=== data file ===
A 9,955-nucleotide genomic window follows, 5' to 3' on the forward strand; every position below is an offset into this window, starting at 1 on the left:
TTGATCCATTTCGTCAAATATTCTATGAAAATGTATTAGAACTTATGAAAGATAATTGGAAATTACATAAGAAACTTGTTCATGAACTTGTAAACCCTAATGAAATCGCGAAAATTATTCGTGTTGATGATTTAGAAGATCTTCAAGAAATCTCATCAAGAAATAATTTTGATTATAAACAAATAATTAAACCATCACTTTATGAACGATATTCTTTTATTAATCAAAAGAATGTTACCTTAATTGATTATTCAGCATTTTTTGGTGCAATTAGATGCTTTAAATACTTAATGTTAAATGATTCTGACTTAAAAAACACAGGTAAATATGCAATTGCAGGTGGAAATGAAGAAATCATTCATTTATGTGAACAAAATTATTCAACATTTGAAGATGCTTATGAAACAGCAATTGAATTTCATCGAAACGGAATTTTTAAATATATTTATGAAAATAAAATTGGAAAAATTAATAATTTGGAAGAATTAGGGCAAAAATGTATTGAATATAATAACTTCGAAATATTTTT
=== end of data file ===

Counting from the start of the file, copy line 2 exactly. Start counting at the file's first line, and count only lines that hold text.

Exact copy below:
TTGATCCATTTCGTCAAATATTCTATGAAAATGTATTAGAACTTATGAAAGATAATTGGAAATTACATAAGAAACTTGTTCATGAACTTGTAAACCCTAATGAAATCGCGAAAATTATTCGTGTTGATGATTTAGAAGATCTTCAAGAAATCTCATCAAGAAATAATTTTGATTATAAACAAATAATTAAACCATCACTTTATGAACGATATTCTTTTATTAATCAAAAGAATGTTACCTTAATTGATTATTCAGCATTTTTTGGTGCAATTAGATGCTTTAAATACTTAATGTTAAATGATTCTGACTTAAAAAACACAGGTAAATATGCAATTGCAGGTGGAAATGAAGAAATCATTCATTTATGTGAACAAAATTATTCAACATTTGAAGATGCTTATGAAACAGCAATTGAATTTCATCGAAACGGAATTTTTAAATATATTTATGAAAATAAAATTGGAAAAATTAATAATTTGGAAGAATTAGGGCAAAAATGTATTGAATATAATAACTTCGAAATATTTTT